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Reproduction of a Painting Thought to be a Portrait of Samuel Pepys, with a Manuscript Letter from King James II Mounted in the Back, with Separate Frame, 1925

Inventory Number: 11806
Object Type:
Persons: Samuel Pepys (Subject)
Date Created:
Accession Number: 1925-29
Brief Description: The picture is a painting of a man, resembling Pepys, seated at a desk with several scientific instruments, a guitar, and a globe. The letter mounted on the back, signed 'James R' at the top and 'JR' at the bottom, is a testimonial and letter of authorisation written on behalf of 'Mr. Pepys our Secretary for ye Affayres of our Admiralty of England', recommending that an outstanding financial claim by him be met by the Treasury. Framed, and glazed both sides. Both items are reproductions, mounted and framed together for presentation to the Museum about the time it opened in 1925. The donor Frederick William Pepys Cockerell (1876-1932), a grandson of the architect C. R. Cockerell (architect of the Taylor Institution and University Galleries, later the Ashmolean Museum), was a descendant of Pepys's heir and nephew John Jackson, from whom the family inherited many Pepys relics, including the original painting and letter.

The picture is a fine actual-size colour reproduction of an anonymous portrait thought to be Samuel Pepys, described as well-known in 1925, though some doubt was later cast on the subject's identity. The National Portrait Gallery examined and restored the painting in 1960-61, confirming its date as the later years of Pepys's life and noting several alterations, some of which were at that time reversed (copies of NPG correspondence and reports on file).

The letter is a very convincing facsimile, only the modern watermark, '[symbol] Superior Bath Vellum [symbol]', betraying that it is not an original 17th-century document. The immediate circumstances of the (original) letter are however authentic and well documented. It ends: 'Given at our Castle of Windsor this 17th. day of November 1688', which was in the middle of the revolution and invasion that deposed the king. Pepys accompanied James to Windsor Castle on that very day, and is known to have been given some form of payment authority for his claim for overdue salary. Under the circumstances it was to prove worthless. James set out the following day with a view to military engagement with William of Orange, who was already in England and about to advance on London; no military action occurred, and the king fled to France in December.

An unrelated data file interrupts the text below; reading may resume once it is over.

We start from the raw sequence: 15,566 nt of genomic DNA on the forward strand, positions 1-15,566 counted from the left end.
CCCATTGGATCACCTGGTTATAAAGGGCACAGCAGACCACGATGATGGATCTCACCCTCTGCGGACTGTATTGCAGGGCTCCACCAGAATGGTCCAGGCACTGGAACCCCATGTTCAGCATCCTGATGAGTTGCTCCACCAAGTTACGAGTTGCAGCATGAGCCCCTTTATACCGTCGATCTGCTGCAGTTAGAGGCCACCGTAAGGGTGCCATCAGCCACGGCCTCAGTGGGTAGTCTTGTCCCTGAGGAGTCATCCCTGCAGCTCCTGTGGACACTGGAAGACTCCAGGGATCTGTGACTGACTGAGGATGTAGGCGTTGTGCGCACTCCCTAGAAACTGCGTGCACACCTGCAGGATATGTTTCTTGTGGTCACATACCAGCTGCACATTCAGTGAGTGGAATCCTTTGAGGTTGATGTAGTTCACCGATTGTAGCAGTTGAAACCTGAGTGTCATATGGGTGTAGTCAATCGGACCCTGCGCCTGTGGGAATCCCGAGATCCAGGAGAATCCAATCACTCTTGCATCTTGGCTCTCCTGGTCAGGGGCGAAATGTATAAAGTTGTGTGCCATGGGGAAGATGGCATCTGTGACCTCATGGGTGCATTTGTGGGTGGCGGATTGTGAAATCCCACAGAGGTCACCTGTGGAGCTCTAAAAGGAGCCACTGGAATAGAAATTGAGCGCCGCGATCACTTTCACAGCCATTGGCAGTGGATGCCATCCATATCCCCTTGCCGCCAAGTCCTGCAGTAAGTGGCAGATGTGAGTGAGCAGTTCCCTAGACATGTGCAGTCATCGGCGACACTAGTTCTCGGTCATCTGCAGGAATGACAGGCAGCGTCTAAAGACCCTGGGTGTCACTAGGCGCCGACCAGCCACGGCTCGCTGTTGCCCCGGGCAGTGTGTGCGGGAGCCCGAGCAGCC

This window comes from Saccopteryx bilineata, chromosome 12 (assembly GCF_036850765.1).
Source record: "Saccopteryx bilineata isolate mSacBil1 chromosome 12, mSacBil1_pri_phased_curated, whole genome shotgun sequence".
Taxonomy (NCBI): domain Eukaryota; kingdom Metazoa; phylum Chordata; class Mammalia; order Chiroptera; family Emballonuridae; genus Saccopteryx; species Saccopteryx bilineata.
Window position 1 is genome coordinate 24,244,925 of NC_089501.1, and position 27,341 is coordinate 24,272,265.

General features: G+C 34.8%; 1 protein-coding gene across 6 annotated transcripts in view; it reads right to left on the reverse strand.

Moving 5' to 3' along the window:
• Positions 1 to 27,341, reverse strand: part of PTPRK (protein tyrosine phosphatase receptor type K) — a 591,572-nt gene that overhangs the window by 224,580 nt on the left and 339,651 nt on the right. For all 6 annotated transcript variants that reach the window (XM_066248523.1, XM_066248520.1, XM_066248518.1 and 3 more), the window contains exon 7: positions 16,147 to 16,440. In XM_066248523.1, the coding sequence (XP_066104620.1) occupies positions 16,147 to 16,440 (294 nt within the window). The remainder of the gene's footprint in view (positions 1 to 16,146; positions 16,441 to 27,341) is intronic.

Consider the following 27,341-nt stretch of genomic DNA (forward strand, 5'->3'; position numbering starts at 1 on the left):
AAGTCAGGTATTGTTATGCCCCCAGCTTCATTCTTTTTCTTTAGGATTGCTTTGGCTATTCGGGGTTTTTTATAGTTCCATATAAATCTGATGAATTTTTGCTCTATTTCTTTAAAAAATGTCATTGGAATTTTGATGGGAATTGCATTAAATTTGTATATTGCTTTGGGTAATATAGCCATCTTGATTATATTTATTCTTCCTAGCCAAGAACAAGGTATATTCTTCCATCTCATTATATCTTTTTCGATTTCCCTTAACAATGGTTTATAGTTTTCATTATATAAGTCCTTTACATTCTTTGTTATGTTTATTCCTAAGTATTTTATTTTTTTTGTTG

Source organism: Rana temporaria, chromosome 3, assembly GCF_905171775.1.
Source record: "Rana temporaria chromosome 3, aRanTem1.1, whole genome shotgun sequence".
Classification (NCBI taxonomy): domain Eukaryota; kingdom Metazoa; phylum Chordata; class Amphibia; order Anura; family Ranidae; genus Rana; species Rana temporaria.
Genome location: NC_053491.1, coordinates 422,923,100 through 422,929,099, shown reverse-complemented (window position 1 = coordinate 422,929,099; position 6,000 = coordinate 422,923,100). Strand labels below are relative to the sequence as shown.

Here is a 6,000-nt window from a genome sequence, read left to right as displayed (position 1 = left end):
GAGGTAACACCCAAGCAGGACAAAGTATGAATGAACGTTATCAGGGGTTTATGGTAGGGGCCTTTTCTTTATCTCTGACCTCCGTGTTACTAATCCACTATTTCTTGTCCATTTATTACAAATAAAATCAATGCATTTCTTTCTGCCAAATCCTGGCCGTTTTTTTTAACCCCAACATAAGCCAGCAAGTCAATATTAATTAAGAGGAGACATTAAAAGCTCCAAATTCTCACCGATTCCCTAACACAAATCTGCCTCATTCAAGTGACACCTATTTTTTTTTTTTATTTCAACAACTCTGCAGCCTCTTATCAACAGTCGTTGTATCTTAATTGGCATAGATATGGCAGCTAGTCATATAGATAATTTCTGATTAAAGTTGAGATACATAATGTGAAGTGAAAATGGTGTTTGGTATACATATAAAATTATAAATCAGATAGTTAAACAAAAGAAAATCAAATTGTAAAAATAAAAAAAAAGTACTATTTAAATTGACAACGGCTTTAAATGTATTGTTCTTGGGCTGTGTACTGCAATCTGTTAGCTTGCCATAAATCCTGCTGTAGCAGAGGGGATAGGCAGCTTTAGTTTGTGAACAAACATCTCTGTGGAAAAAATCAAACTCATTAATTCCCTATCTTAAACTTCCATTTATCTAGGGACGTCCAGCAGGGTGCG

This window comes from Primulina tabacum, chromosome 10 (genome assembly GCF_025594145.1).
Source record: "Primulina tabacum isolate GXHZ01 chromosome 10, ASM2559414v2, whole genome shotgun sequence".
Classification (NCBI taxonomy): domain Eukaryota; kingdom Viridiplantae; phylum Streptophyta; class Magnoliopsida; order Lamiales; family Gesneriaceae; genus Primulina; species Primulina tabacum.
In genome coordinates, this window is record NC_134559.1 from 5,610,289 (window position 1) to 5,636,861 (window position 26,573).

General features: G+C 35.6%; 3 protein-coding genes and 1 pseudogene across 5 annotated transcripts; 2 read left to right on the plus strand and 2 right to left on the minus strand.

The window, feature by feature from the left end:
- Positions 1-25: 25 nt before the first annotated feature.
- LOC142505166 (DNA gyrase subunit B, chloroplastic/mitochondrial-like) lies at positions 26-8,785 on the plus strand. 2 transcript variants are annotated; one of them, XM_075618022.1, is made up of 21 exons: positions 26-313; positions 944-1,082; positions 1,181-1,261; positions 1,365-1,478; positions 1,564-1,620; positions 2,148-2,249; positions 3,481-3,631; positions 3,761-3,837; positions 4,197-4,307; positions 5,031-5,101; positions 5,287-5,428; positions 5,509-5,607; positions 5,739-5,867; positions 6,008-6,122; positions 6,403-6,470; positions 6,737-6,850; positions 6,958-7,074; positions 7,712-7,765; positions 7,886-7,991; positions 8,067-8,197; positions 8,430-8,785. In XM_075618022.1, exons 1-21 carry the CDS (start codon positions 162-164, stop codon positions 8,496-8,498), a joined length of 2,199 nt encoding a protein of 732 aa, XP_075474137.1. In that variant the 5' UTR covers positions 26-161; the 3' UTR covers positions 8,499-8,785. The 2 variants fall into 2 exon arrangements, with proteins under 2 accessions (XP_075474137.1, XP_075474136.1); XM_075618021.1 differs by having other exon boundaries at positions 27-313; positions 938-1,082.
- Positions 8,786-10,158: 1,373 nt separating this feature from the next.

Wooden frame for print. Two sheets of glazing. Gold painted mount. Backing paper to reverse of frame. Metal hook and twisted metal cord for hanging.
Primary Inscriptions:
Provenance: Presented by Lieutenant-Colonel F. Pepys Cockerell in 1925.
Collection Group:
Material(s): Paper
Card
Wood
Glass
metal
paint
Dimensions:
Height Width Depth Diameter Unit
400 365 33 mm

There are no associated narratives.

Image with multimedia irn 51952Image with multimedia irn 51953

Permalink: http://www.mhs.ox.ac.uk/object/inv/11806

Reproduction of a Painting Thought to be a Portrait of Samuel Pepys, with a Manuscript Letter from King James II Mounted in the Back, 1925

Inventory Number: 11806
Object Type:
Persons: Samuel Pepys (Subject)
Date Created:
Accession Number: 1925-29
Brief Description: The picture is a painting of a man, resembling Pepys, seated at a desk with several scientific instruments, a guitar, and a globe. The letter mounted on the back, signed 'James R' at the top and 'JR' at the bottom, is a testimonial and letter of authorisation written on behalf of 'Mr. Pepys our Secretary for ye Affayres of our Admiralty of England', recommending that an outstanding financial claim by him be met by the Treasury. Framed, and glazed both sides. Both items are reproductions, mounted and framed together for presentation to the Museum about the time it opened in 1925. The donor Frederick William Pepys Cockerell (1876-1932), a grandson of the architect C. R. Cockerell (architect of the Taylor Institution and University Galleries, later the Ashmolean Museum), was a descendant of Pepys's heir and nephew John Jackson, from whom the family inherited many Pepys relics, including the original painting and letter.
The picture is a fine actual-size colour reproduction of an anonymous portrait thought to be Samuel Pepys, described as well-known in 1925, though some doubt was later cast on the subject's identity. The National Portrait Gallery examined and restored the painting in 1960-61, confirming its date as the later years of Pepys's life and noting several alterations, some of which were at that time reversed (copies of NPG correspondence and reports on file).
The letter is a very convincing facsimile, only the modern watermark, '[symbol] Superior Bath Vellum [symbol]', betraying that it is not an original 17th-century document. The immediate circumstances of the (original) letter are however authentic and well documented. It ends: 'Given at our Castle of Windsor this 17th. day of November 1688', which was in the middle of the revolution and invasion that deposed the king. Pepys accompanied James to Windsor Castle on that very day, and is known to have been given some form of payment authority for his claim for overdue salary. Under the circumstances it was to prove worthless. James set out the following day with a view to military engagement with William of Orange, who was already in England and about to advance on London; no military action occurred, and the king fled to France in December.
Primary Inscriptions:
Provenance: Presented by Lieutenant-Colonel F. Pepys Cockerell in 1925.
Collection Group:
Material(s): Paper
Card
Wood
Glass
metal
paint
Dimensions:
Height Width Depth Diameter Unit
400 365 33 mm

There are no associated narratives.

Image with multimedia irn 51952Image with multimedia irn 51953

Permalink: http://www.mhs.ox.ac.uk/object/inv/11806